Joining the innovation trend, the New York Department of Financial Services (DFS) announced the creation of a new Research and Innovation Division.

The new division will support internal transformation and market innovation, the regulator said, as it aims “to keep pace with the rapid technological changes in all sectors of the financial industry.”

What happened

Innovation has been a popular buzzword for financial industry regulators in recent months.

Last year, the Consumer Financial Protection Bureau (CFPB) established an Office of Innovation, with a stated goal of “creating policies to facilitate innovation, engaging with entrepreneurs and regulators and reviewing outdated or unnecessary regulations.”

Similarly, the Federal Deposit Insurance Corporation (FDIC) announced the creation of its own Office of Innovation to encourage banks to try out new financial technology, while the Securities and Exchange Commission (SEC) joined the party with its Strategic Hub for Innovation and Financial Technology, or FinHub.

The Financial Crimes Enforcement Network (FinCEN) launched an Innovation Hours program earlier this year, opening its doors each month to fintechs to present their new products and services for combating money laundering and terrorist financing.

On the state level, multiple states have formed “regulatory sandbox” programs, from Arizona to Wyoming and most recently, Nevada and Utah.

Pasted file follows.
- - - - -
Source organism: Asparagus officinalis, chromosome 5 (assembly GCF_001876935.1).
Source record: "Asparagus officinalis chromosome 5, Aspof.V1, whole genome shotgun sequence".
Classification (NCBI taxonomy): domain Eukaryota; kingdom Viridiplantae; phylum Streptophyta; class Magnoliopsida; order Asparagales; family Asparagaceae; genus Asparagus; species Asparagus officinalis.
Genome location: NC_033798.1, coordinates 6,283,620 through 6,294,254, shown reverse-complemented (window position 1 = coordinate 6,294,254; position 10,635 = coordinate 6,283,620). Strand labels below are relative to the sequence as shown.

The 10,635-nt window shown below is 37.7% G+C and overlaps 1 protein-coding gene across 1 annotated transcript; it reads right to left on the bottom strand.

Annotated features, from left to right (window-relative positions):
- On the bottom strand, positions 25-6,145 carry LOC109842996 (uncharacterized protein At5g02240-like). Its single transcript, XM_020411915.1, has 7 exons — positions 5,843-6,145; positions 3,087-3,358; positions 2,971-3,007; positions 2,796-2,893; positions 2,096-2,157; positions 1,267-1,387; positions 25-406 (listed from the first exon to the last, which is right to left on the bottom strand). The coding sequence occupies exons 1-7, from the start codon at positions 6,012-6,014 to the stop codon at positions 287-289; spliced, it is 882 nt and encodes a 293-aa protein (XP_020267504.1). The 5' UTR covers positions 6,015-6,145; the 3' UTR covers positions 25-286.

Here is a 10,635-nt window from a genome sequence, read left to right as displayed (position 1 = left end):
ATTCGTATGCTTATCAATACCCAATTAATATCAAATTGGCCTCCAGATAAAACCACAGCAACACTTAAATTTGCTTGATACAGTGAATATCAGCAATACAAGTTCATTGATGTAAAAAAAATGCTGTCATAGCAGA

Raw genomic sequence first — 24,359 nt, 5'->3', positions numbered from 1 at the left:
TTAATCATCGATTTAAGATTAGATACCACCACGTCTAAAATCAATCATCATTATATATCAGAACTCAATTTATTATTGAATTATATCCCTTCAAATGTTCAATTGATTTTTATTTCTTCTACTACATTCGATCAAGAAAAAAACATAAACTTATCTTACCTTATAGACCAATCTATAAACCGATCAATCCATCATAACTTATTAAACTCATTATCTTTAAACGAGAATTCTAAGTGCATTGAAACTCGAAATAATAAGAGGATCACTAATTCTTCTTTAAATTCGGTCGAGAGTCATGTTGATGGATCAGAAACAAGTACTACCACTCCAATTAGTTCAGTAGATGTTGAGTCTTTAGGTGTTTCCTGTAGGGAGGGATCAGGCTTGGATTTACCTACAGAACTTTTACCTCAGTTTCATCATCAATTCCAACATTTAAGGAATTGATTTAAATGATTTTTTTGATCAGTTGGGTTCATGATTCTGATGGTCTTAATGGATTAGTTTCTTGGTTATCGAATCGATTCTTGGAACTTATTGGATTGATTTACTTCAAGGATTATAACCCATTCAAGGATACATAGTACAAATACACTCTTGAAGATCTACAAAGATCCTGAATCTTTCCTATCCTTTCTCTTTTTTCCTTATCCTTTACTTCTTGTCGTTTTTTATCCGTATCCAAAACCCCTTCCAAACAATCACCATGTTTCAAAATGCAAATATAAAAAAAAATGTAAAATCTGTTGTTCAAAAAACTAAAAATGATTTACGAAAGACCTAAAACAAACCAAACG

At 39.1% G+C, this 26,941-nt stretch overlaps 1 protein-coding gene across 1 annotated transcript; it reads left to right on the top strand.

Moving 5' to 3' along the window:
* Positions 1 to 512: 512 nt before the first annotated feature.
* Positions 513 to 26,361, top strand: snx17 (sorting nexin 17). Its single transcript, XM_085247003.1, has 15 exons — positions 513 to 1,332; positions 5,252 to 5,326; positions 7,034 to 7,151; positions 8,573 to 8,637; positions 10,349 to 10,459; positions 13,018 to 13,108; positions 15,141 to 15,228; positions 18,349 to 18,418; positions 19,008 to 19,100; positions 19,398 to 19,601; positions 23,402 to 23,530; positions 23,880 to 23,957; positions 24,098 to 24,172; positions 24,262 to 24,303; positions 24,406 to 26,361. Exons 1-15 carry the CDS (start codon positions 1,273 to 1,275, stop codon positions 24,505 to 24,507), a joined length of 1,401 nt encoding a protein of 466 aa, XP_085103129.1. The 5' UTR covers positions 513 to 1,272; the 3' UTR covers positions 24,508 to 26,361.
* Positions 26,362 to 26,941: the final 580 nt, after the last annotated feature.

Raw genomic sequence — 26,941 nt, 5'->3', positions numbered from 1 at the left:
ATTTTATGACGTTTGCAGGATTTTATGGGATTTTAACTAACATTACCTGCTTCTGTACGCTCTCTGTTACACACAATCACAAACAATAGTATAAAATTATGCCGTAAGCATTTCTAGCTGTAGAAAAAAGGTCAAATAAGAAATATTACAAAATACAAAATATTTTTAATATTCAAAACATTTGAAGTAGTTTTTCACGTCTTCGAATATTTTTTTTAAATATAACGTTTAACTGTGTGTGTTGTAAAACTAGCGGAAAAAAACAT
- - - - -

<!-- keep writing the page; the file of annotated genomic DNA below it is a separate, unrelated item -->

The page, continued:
The DFS’s new division will be responsible for licensing and supervising virtual currencies, assessing new efforts to use technology to address financial exclusion, identifying and protecting consumer data rights and encouraging innovations in the financial services marketplace to preserve New York’s competitiveness as a financial innovation hub, Superintendent Linda A. Lacewell explained.

Matthew Homer will lead the new division in the role of executive deputy superintendent, with Matthew Siegel and Olivia Bumgardner as deputy superintendents and Andrew Lucas serving as counsel.

“The financial services regulatory landscape needs to evolve and adapt as innovation in banking, insurance and regulatory technology continues to grow,” Lacewell said in a statement. “This new division and these appointments position DFS as the regulator of the future, allowing the Department to better protect consumers, develop best practices and analyze market data to strengthen New York’s standing as the center of financial innovation.”

To read more about the new DFS division, click here.

Why it matters

The new division is the latest organizational shift by the DFS under Lacewell’s supervision, following the creation of a new Cybersecurity Division in June to help oversee the regulator’s Cybersecurity Requirements for Financial Services Companies. With the Research and Innovation Division reflecting the trend of regulators trying to stay at the forefront of technological change in the financial services industry, the DFS appears to be trying to position itself as a leader in fintech oversight.